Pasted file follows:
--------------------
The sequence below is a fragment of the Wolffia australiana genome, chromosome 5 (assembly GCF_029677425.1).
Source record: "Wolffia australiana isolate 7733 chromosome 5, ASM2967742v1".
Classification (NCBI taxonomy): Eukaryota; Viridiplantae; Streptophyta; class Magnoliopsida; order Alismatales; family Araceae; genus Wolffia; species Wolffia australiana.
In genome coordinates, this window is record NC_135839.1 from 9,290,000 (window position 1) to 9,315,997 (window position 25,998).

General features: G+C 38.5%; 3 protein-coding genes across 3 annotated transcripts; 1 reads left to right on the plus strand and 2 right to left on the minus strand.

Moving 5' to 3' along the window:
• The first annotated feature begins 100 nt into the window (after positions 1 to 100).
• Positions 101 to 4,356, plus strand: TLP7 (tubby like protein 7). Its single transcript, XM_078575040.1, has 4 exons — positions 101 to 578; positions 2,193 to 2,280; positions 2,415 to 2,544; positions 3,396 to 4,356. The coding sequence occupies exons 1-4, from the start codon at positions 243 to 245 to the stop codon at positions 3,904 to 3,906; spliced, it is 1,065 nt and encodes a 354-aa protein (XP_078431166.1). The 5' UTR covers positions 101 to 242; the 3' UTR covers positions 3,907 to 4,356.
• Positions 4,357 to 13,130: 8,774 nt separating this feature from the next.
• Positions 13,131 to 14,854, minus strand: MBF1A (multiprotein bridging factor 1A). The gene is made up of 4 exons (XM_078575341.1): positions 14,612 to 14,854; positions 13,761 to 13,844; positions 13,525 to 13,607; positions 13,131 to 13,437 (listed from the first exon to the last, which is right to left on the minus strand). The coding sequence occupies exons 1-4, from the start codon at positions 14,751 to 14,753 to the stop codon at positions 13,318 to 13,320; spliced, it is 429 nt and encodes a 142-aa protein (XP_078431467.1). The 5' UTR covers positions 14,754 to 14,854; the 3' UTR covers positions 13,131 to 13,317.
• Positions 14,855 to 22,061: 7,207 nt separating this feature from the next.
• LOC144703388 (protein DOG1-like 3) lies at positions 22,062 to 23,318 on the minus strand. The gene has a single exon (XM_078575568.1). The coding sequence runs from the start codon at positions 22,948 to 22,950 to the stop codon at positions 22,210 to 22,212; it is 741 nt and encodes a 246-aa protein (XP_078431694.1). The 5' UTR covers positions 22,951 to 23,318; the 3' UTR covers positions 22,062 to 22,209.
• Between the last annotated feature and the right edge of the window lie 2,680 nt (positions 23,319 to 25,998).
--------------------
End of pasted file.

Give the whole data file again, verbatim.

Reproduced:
The sequence below is a fragment of the Wolffia australiana genome, chromosome 5 (assembly GCF_029677425.1).
Source record: "Wolffia australiana isolate 7733 chromosome 5, ASM2967742v1".
Classification (NCBI taxonomy): Eukaryota; Viridiplantae; Streptophyta; class Magnoliopsida; order Alismatales; family Araceae; genus Wolffia; species Wolffia australiana.
In genome coordinates, this window is record NC_135839.1 from 9,290,000 (window position 1) to 9,315,997 (window position 25,998).

General features: G+C 38.5%; 3 protein-coding genes across 3 annotated transcripts; 1 reads left to right on the plus strand and 2 right to left on the minus strand.

Moving 5' to 3' along the window:
• The first annotated feature begins 100 nt into the window (after positions 1 to 100).
• Positions 101 to 4,356, plus strand: TLP7 (tubby like protein 7). Its single transcript, XM_078575040.1, has 4 exons — positions 101 to 578; positions 2,193 to 2,280; positions 2,415 to 2,544; positions 3,396 to 4,356. The coding sequence occupies exons 1-4, from the start codon at positions 243 to 245 to the stop codon at positions 3,904 to 3,906; spliced, it is 1,065 nt and encodes a 354-aa protein (XP_078431166.1). The 5' UTR covers positions 101 to 242; the 3' UTR covers positions 3,907 to 4,356.
• Positions 4,357 to 13,130: 8,774 nt separating this feature from the next.
• Positions 13,131 to 14,854, minus strand: MBF1A (multiprotein bridging factor 1A). The gene is made up of 4 exons (XM_078575341.1): positions 14,612 to 14,854; positions 13,761 to 13,844; positions 13,525 to 13,607; positions 13,131 to 13,437 (listed from the first exon to the last, which is right to left on the minus strand). The coding sequence occupies exons 1-4, from the start codon at positions 14,751 to 14,753 to the stop codon at positions 13,318 to 13,320; spliced, it is 429 nt and encodes a 142-aa protein (XP_078431467.1). The 5' UTR covers positions 14,754 to 14,854; the 3' UTR covers positions 13,131 to 13,317.
• Positions 14,855 to 22,061: 7,207 nt separating this feature from the next.
• LOC144703388 (protein DOG1-like 3) lies at positions 22,062 to 23,318 on the minus strand. The gene has a single exon (XM_078575568.1). The coding sequence runs from the start codon at positions 22,948 to 22,950 to the stop codon at positions 22,210 to 22,212; it is 741 nt and encodes a 246-aa protein (XP_078431694.1). The 5' UTR covers positions 22,951 to 23,318; the 3' UTR covers positions 22,062 to 22,209.
• Between the last annotated feature and the right edge of the window lie 2,680 nt (positions 23,319 to 25,998).